This is an online supplement to Maisonneuve's print-only "The Music We Hate" feature (Issue 36, Summer 2010). To read Carl Wilson on Radiohead, Sean Michaels on Sufjan Stevens and more, buy the print edition in stores or contact us to order it.
Photo by Dave Mitchell
In the UK, if you’re an indie musician trying to make it big, mentioning P.J. Harvey in your interview is about as common and blasé as saying “I do it for the music, not the money.” Basically, everyone skims over it. Because it’s bullshit. No one really listens to her—her publicists have created such a false indie-icon image around her that to admit nothing comes to mind when you say her name seems faux pas.
Harvey slipped into the woodworks on the coattails of other successful female musicians, thanks to her fortunate timing. The early nineties were filled with powerful women unafraid to strap on guitars and tell men to fuck off. Alanis Morrisette, Liz Phair and Shirley Manson led the decade with sounds that are staples of kick-ass female rock today. Florence and the Machine, Bat for Lashes, Yeah Yeah Yeahs, Metric—none would exist without the women of the nineties.
Harvey had nothing to do with laying these foundations. After losing my P.J. Harvey virginity with to her first single “Dress,” my initial thought was: Surely my headphones aren’t working. They must be causing that droning, trying-to-rock-but-not-quite-making-it whine. The hype surrounding this woman as a pioneer in British female music cannot have led me to this sad Patti Smith/Kim Gordon wannabe who looks like she’s trying to conjure Juliette Lewis. Why would the British music magazines deliberately lead me so far astray?
Harvey’s follow-up album Dry is filled with uninspiring, bogged down guitar riffs. It’s an unbalanced album that drowns Harvey’s voice beneath the instruments. In the title track, she ends every phrase by going up a notch in pitch, as though achingly asking a question: “You leave me dryyy? You leave me dryyy? [Overly dramatic inward breath.] You leave me dryyy?”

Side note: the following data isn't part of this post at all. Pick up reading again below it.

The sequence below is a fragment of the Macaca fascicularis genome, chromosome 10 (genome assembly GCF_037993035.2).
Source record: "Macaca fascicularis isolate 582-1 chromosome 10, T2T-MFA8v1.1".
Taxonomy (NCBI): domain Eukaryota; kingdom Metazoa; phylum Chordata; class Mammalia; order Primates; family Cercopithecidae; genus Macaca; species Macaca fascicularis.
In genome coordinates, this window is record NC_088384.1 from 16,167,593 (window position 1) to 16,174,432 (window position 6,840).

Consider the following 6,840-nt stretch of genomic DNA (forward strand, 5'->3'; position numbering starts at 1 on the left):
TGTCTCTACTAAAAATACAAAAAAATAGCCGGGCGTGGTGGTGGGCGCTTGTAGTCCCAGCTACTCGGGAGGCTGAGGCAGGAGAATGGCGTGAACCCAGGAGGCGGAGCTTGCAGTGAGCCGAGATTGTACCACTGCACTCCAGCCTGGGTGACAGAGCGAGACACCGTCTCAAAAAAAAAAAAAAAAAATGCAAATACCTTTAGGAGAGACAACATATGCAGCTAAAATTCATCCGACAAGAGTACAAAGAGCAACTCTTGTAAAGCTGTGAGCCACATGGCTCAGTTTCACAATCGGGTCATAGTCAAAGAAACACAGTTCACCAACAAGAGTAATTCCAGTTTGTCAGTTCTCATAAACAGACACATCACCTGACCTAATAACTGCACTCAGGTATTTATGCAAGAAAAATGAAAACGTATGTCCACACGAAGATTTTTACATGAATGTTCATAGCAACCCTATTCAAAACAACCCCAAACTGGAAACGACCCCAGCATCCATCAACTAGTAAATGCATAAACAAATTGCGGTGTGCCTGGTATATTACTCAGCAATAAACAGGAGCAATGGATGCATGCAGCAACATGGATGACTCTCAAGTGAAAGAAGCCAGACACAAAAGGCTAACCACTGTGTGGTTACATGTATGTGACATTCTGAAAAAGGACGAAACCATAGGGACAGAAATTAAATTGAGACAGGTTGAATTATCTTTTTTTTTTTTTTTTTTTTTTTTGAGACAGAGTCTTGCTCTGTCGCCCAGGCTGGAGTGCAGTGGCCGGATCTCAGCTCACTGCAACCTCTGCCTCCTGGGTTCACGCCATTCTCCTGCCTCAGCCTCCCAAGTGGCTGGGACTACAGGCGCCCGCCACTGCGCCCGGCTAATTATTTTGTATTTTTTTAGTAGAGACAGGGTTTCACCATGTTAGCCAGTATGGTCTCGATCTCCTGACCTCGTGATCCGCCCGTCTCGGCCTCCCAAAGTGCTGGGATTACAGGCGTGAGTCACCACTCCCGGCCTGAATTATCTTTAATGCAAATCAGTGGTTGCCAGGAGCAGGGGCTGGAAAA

It cannot be borne. There is no variation. Her voice and the guitars are swimming through the same ugly muck—and that isn't alternative rock. That is a lack of creative ambition.
In fact, exaggerated, unnecessary breathing is a constant theme in Harvey’s music. Often it sounds as though she is being punched continuously in the gut. Unfortunately for Harvey, gasping as though in the throes of orgasm does not make her music sexy or dangerous. It is headache-inducing.
I clung to the hope that her later albums would prove stronger as Harvey’s talent matured with age. Wrong again. I came across an acoustic version of 2006’s “White Chalk,” the title single from her eight studio album. She sounds little better live than a self-conscious teenage girl performing at her high school talent show, squeaking on the high notes and banging the same, unimpressive chords up and down on the piano. Then comes the screeching, echoing siiiilence. Christ—this is what we call groundbreaking?
Needless to say, after giving Harvey a fair and lengthy test run, I had no desire to look any further. With an endless spectrum of talented emerging musicians and earlier rock icons, there is no time to waste on mediocrity. What I hate most is that my Last.fm account now looks like I've been listening to her all week, thanks to writing this article. Nothing could be further from the truth.
I am not alone in my distaste for her music—or my belief that few are listening anyway. While standing in line for a gig a few weeks ago in London, I began discussing my decision to bash P.J. Harvey with a friend. The response from the woman in front of me: “I thought P.J. Harvey was a man.”
Meredith Humphrey is a music journalist living in London and is currently finishing her MA in International Journalism at City University.
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